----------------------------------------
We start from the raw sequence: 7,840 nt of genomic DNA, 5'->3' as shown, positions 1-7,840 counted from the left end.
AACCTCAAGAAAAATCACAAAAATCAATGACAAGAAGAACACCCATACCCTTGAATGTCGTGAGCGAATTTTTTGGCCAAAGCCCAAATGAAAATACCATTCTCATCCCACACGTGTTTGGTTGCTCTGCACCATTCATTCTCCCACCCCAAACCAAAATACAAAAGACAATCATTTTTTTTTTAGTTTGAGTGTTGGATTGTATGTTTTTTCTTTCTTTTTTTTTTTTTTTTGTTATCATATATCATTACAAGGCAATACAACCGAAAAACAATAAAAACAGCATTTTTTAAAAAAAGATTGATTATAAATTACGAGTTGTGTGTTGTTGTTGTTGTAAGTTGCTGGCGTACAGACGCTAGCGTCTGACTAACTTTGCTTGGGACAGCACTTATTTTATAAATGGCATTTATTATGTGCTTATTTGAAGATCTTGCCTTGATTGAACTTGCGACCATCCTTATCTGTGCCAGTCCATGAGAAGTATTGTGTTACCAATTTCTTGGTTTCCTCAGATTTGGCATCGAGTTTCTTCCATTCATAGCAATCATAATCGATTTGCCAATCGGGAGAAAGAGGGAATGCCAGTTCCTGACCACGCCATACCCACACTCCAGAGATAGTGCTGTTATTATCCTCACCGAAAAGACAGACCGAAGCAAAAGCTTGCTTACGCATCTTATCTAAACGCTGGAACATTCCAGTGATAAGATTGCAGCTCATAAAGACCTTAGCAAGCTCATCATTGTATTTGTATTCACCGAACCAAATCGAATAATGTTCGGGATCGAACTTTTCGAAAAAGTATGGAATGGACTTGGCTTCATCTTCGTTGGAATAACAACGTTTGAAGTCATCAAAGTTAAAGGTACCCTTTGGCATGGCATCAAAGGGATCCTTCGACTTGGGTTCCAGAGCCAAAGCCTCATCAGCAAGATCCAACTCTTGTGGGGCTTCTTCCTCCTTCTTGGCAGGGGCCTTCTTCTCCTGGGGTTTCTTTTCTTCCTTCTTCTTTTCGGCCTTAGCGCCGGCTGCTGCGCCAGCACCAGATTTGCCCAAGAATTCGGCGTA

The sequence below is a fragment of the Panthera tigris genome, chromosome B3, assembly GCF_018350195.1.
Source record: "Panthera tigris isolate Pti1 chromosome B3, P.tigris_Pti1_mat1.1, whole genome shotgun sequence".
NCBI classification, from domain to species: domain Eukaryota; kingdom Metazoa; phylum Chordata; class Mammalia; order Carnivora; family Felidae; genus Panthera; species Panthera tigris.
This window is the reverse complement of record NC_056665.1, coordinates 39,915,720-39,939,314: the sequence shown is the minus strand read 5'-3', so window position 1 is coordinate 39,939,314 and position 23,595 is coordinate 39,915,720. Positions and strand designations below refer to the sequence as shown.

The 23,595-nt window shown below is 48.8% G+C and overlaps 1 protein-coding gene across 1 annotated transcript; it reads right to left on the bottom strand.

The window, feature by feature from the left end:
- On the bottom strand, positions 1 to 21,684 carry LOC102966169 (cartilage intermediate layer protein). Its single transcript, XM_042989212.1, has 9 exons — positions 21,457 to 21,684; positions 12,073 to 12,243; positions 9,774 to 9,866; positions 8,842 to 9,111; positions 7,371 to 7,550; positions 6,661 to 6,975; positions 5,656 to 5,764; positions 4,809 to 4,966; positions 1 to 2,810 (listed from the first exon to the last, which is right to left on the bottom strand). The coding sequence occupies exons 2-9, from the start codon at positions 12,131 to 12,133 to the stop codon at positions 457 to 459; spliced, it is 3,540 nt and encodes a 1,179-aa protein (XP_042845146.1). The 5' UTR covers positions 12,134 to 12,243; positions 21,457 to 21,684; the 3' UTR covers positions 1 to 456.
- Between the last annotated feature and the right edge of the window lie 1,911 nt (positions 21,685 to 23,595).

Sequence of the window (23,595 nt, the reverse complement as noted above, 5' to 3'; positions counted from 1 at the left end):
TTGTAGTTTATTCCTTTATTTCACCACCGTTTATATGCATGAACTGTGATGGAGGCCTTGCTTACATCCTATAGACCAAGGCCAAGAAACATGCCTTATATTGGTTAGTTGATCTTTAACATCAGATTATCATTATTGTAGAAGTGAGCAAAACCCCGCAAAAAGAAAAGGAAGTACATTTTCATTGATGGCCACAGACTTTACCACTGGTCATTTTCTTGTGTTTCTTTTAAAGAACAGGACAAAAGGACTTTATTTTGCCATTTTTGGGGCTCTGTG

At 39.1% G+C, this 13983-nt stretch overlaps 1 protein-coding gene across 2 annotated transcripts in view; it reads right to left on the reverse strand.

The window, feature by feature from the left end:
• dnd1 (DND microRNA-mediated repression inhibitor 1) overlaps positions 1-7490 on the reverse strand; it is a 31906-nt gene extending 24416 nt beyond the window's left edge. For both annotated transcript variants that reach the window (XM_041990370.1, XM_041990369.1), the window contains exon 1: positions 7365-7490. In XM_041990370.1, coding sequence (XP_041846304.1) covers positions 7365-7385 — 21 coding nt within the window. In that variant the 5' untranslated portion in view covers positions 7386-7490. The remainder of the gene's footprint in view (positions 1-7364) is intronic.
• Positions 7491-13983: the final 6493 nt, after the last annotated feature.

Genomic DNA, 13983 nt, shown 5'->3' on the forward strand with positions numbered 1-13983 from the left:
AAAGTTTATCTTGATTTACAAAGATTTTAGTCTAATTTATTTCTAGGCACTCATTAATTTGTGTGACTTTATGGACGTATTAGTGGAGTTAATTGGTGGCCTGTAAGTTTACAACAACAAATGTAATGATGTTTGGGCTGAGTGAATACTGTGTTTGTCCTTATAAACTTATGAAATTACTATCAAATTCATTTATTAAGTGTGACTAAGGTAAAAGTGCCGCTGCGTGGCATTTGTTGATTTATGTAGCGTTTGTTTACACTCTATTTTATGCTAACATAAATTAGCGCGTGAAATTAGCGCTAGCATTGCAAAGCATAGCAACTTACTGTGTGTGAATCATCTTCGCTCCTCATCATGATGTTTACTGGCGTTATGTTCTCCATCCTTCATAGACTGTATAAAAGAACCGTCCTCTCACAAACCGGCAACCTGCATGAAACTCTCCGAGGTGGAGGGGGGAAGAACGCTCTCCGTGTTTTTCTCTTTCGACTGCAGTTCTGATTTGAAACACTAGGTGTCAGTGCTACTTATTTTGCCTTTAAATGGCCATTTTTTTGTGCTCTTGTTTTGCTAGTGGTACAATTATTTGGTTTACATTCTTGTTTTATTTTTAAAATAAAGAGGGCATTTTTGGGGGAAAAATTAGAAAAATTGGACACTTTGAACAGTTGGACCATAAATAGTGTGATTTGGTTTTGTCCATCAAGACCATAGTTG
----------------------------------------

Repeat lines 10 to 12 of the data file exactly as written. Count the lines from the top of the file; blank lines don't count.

- Between the last annotated feature and the right edge of the window lie 1,911 nt (positions 21,685 to 23,595).

Sequence of the window (23,595 nt, the reverse complement as noted above, 5' to 3'; positions counted from 1 at the left end):
TTGTAGTTTATTCCTTTATTTCACCACCGTTTATATGCATGAACTGTGATGGAGGCCTTGCTTACATCCTATAGACCAAGGCCAAGAAACATGCCTTATATTGGTTAGTTGATCTTTAACATCAGATTATCATTATTGTAGAAGTGAGCAAAACCCCGCAAAAAGAAAAGGAAGTACATTTTCATTGATGGCCACAGACTTTACCACTGGTCATTTTCTTGTGTTTCTTTTAAAGAACAGGACAAAAGGACTTTATTTTGCCATTTTTGGGGCTCTGTG